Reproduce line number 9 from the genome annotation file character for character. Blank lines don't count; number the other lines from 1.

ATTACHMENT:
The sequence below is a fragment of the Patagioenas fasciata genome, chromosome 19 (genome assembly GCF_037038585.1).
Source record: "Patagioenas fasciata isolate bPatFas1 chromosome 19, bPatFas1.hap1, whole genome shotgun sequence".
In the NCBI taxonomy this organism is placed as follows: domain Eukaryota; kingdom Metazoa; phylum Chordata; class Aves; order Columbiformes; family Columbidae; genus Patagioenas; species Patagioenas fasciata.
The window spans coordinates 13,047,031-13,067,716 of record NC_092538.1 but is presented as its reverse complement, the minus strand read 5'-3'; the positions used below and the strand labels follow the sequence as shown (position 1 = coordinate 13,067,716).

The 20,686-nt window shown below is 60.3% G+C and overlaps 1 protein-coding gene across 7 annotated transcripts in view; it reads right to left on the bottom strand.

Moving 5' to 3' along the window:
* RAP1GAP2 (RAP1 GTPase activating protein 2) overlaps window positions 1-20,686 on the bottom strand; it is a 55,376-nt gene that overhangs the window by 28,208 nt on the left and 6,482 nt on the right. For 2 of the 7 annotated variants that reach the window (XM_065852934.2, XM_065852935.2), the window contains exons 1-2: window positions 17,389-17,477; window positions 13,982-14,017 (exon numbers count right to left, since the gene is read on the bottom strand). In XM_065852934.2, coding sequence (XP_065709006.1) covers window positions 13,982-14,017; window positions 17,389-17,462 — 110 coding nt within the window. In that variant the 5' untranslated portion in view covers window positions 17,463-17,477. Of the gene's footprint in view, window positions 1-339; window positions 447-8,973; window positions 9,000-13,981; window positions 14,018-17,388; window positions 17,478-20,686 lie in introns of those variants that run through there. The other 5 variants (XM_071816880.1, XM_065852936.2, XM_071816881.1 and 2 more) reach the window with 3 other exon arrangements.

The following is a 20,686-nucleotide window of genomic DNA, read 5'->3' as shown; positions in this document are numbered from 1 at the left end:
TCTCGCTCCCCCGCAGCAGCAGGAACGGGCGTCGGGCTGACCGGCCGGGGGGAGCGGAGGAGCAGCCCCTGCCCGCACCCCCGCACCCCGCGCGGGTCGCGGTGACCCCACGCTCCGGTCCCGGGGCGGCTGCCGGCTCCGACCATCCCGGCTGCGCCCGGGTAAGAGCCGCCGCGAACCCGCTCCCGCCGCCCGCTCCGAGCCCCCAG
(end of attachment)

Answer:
TCTCGCTCCCCCGCAGCAGCAGGAACGGGCGTCGGGCTGACCGGCCGGGGGGAGCGGAGGAGCAGCCCCTGCCCGCACCCCCGCACCCCGCGCGGGTCGCGGTGACCCCACGCTCCGGTCCCGGGGCGGCTGCCGGCTCCGACCATCCCGGCTGCGCCCGGGTAAGAGCCGCCGCGAACCCGCTCCCGCCGCCCGCTCCGAGCCCCCAG